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'An ecosystem of talent': Williamson County Schools introduces esports Partnership


By Zach Hill

With esports becoming a viable and popular trend in school districts, Williamson County Schools has announced a partnership with Belong Gaming Arenas to bring a comprehensive esports program to the district.

The partnership hopes to bring esports programs to all 10 of WCS’ high schools in August. Belong Gaming Arenas is a subsidiary of technology company Vindex. Belong is a United Kingdom-based company that has established gaming arenas overseas and is expanding with new arenas in the United States.

Video games have been a staple of America’s youth culture for 40 years. Wim Stocks, Belong’s senior vice president of partnerships and commercial, has seen the evolution of video games in society; once thought of as a violent, distracting medium, Stocks said teachers and families are starting to see positives in video games.

“We’re getting to the point ... now educators understand it. The parents who always thought games were destroying their kids are now seeing the values and benefits,” he said.

Stocks said video games help encourage creative thinking, citing games like Minecraft and the Civilization series.

“There’s no question, it (Minecraft) spurs the imagination,” he said. “It’s a creator platform that’s all about imagining and bringing to life things you have in your head. That can manifest itself through the Minecraft platform.”

The school district’s Career and Technical Education Executive Director Jeremy Qualls was looking to include esports as part of the district’s curriculum. Qualls remembers when Mortal Kombat was on an arcade machine 30 years ago. In a pool hall in his native Hickman County, he watched people feed quarters into the machine, trying to defeat the winner of the previous fight.

Qualls, WCS’ former athletic director, remained intrigued by the competitive nature of esports.

“We wanted to blur the lines,” he said. “We wanted to offer something unique, number one. I knew that esports is an up-and-coming, blooming sport.

With companies like Amazon and Oracle building company headquarters in Nashville, Middle Tennessee is becoming an industrial hotspot for computer data science. Just as Stocks related a child’s imagination between video games and their budding imaginations, Qualls said that an esports program in WCS can spark interest in technology, an interest that can lead to postsecondary opportunities.

“I started doing even more research and found there’s also 200 colleges and universities that give scholarships in this thing (esports),” Qualls said. “I was like, ‘All right, how do we set this up? How are we going to be the first district in the state ... out of the box, with 10 teams like nobody else?’”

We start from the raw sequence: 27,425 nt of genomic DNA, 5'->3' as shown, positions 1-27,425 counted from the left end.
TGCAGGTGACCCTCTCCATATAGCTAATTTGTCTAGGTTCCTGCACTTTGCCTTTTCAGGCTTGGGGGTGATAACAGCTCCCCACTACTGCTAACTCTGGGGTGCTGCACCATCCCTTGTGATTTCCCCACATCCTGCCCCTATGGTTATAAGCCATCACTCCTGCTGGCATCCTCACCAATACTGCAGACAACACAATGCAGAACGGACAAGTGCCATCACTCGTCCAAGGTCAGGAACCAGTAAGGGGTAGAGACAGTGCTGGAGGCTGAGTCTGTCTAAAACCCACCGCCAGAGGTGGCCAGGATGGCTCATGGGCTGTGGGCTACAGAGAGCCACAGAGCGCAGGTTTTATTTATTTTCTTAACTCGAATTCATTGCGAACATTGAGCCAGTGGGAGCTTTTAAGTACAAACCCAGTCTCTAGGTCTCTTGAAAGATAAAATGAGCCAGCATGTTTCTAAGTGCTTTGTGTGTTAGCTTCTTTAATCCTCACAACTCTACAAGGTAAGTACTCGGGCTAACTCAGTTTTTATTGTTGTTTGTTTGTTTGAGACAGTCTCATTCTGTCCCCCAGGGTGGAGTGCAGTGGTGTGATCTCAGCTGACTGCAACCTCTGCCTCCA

Qualls envisions a “Williamson County Cup” between its competing teams, and hopes once the program gains traction, more professional companies will join in. He dreams of a tournament at Nissan Stadium one day. WCS already has a partnership with Adidas for team jerseys. When presenting the jerseys, Qualls said one student was moved to tears.

He believes the initial excitement students have displayed is a good sign. Last year, he sent an email to incoming freshmen and rising upperclassmen to gauge their interest. Over 1,500 students responded.

“Once we drove this thing, we felt like it could be unbelievably huge,” he said.

Franklin High School esports coach Braiton Hargrove is also a network technician with the district’s IT department. Hargrove watches esports in his spare time and, along with students, was excited about the partnership.

“Even from our first initial meeting, I had students coming up to me asking ‘What about content creation? What about streaming?’” he said. “I knew it existed, but I didn’t know how much student interest there was. There was a ton.”

Hargrove said the esports program allows for some students, who would otherwise play video games by themselves, to be part of a competitive team that would be representing their school.

WCS’ esports program goes beyond video gaming. Students will be able to learn the broadcasting techniques of professional esports events, the logistics of streaming on platforms like Twitch and game software development. Qualls said the program is cultivating an “ecosystem of talent.”

“You’re talking about changing the lives of people forever,” he said. “Because that talent, all of a sudden, has the chance to get out ... because some obscure, once-taboo thing from years ago is now a marketable skill set.”

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